Sunspot update for January 2018

Genesis cover

On Christmas Eve 1968 three Americans became the first humans to visit another world. What they did to celebrate was unexpected and profound, and will be remembered throughout all human history. Genesis: the Story of Apollo 8, Robert Zimmerman's classic history of humanity's first journey to another world, tells that story, and it is now available as both an ebook and an audiobook, both with a foreword by Valerie Anders and a new introduction by Robert Zimmerman.

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"Not simply about one mission, [Genesis] is also the history of America's quest for the moon... Zimmerman has done a masterful job of tying disparate events together into a solid account of one of America's greatest human triumphs." --San Antonio Express-News

Today NOAA posted its monthly update of the solar cycle, covering sunspot activity for January 2018. Below is my annotated version of that graph.

As you can see, the low sunspot activity of the past two months continued in January. November 2017 remains the most inactive month for sunspots since the middle of 2009. January is now the second most inactive month, with December a very close third.

January 2018 Solar Cycle graph

The graph above has been modified to show the predictions of the solar science community. The green curves show the community’s two original predictions from April 2007, with half the scientists predicting a very strong maximum and half predicting a weak one. The red curve is their revised May 2009 prediction.

Though activity continues to track close to but considerably below the 2007 weak prediction, the difference appears to be increasing as the ramp down to solar minimum continues. While I have said in past updates that the trend suggests an early arrival of the solar minimum, a close look at the previous ramp down in 2007 and 2008 shows that when activity became this weak, the ramp down slowed considerably. This previous pattern suggests that we could see another year or two of similarly low activity before the minimum arrives.

Regardless, the low activity, this soon, continues to suggest that the next maximum will also be weak, and might even not come at all, as some solar scientists have proposed. Instead, we might be heading toward another Grand Minimum, with no significant sunspots for decades.

Will that Grand Minimum produce cold weather worldwide, as it appears to have done during the last Grand Minimum in the 1600s? There is circumstantial evidence in the past decade that it might. We will not know, however, until it happens, and that possibility remains very uncertain.


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  • Andrew_W

    Yep, temperatures are going to drop any time now . . . any time now . . .

  • Phill O

    This is a great opportunity for solar dynamcists and climate modelers: a chance at empirical data.

    A chance for Solar Powered Climate Change advocates to potentially say :We told you so”.

    Me: I like to see things for myself. While we have been rather warm in the SW USA, other places have returned to a more “normal” winter.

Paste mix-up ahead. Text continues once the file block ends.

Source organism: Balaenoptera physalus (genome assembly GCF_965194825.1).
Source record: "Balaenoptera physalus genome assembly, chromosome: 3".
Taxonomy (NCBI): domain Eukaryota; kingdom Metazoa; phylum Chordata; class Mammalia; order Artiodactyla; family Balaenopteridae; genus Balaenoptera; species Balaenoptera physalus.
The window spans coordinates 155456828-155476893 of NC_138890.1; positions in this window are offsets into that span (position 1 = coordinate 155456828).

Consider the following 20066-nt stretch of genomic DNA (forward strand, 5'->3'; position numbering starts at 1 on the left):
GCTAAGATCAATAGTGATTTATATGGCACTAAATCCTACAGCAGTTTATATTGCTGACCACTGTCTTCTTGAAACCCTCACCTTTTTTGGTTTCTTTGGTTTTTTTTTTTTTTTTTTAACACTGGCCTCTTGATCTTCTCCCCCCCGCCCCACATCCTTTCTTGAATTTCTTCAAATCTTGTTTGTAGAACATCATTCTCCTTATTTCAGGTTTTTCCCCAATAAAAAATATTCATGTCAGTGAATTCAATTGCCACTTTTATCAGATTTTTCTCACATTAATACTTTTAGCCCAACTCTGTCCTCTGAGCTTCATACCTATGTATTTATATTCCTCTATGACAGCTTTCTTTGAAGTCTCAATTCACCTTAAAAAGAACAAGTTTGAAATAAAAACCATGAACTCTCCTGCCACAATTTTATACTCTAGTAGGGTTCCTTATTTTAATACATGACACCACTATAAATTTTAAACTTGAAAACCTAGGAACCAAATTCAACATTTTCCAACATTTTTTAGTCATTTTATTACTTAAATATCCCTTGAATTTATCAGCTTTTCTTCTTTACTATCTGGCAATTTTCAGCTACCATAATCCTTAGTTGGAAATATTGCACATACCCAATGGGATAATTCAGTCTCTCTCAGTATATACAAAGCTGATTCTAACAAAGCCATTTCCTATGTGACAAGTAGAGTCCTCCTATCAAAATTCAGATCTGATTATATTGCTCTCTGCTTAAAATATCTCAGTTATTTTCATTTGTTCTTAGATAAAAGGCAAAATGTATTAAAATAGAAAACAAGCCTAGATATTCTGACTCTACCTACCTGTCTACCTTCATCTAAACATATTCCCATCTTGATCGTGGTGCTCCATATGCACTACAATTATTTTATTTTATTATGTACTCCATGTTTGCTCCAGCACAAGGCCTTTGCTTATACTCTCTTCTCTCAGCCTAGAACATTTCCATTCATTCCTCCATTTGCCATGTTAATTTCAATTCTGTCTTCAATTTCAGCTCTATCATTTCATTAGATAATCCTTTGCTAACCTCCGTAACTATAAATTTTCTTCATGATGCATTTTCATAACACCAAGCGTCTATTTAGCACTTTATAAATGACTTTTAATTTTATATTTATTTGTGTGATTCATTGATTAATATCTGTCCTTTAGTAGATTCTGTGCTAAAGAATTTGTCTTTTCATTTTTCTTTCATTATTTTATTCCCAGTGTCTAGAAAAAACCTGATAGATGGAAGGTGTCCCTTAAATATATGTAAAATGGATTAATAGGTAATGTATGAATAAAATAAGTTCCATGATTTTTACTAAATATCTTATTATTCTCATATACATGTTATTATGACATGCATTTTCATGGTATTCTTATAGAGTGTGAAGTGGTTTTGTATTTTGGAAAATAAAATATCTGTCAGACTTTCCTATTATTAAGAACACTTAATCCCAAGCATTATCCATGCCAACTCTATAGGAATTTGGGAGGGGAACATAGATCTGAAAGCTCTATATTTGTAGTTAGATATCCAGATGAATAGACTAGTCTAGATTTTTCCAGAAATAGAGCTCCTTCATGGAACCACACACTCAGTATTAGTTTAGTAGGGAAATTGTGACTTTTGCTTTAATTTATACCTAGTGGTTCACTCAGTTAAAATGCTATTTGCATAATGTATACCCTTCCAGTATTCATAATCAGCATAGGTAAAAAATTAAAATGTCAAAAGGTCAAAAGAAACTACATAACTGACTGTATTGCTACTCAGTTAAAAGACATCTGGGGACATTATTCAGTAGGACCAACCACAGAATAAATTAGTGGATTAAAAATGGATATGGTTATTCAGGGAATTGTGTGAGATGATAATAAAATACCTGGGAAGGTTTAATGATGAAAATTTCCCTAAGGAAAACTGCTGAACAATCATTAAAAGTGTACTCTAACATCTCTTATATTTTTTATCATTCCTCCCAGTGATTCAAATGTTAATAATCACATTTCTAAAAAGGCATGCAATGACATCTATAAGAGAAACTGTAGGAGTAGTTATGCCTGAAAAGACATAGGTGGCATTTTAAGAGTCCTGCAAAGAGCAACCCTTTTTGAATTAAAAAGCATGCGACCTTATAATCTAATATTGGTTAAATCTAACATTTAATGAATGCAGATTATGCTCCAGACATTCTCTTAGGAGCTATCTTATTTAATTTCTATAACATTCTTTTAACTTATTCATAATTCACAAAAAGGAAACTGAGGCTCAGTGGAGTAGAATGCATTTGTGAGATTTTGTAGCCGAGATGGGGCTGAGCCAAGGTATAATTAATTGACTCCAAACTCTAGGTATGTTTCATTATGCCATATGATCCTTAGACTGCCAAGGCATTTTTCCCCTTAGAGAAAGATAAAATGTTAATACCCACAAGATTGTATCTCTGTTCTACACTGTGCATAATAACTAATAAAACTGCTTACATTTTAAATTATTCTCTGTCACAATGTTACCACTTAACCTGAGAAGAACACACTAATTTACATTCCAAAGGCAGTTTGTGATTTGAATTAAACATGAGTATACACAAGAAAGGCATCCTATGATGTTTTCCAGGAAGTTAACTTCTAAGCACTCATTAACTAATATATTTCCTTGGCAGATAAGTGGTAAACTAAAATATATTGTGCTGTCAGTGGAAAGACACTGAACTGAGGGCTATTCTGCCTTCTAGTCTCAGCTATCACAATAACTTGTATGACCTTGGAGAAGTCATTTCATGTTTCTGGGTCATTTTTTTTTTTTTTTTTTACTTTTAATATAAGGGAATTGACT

• Edward

    Andrew_W wrote: “Yep, temperatures are going to drop any time now . . . any time now . . .

    Indeed. As they noted half a century ago, it is about the expected time for the current interglacial period to come to an end. These warm periods have usually been fairly brief, but this one has lasted a bit longer than most. So, yes, the next “ice age” is due any millennium now.

    Of course, Robert is only speculating about another Little Ice Age, not an entire glacial period, as the climate scientists, half a century ago, were telling us might be starting. The politicians then, as now, were telling us that we had to change our behavior in order to save the planet. Funny how the changed behavior is the same no matter the change to the planet, be it global warming, global cooling, or just naturally occurring climate change. Wouldn’t it be better if desert climates turned to climates that supported farmland, as we have been trying to turn some our deserts into, all these decades? If so, then some climate changes could be good, not bad.

    Robert was specific that the correlation during the previous Little Ice Age appears to have a causal relationship, not that it does have one.

  • Edward

    Here is another scientific data point that suggests that global warming is not anthropogenic:

    Data collected by NASA’s Orbiting Carbon Observatory-2 (OCO-2) satellite, launched in 2014 to measure changing levels of atmospheric carbon dioxide (CO2) worldwide, indicates that Earth’s tropics have been the largest sources of recent CO2 emissions.

    Fortunately, however, the article was able to reassert that man is the cause of CO2 increases after all by using correlation as causation:
    Global average CO2 emissions have been increasing annually since the start of the Industrial Revolution in the early 1800s. Earth’s atmosphere today contains approximately 850 gigatons of CO2 in contrast to approximately 595 gigatons before the start of the industrial age.

    Never mind that the Earth was already increasing in temperature for a couple of centuries before the industrial age, because the Earth had been and still is coming out of the Little Ice Age. The article completely ignores the evidence that it presents, that the largest source of CO2 emissions is not populated or industrious regions but the nature’s own tropical regions.

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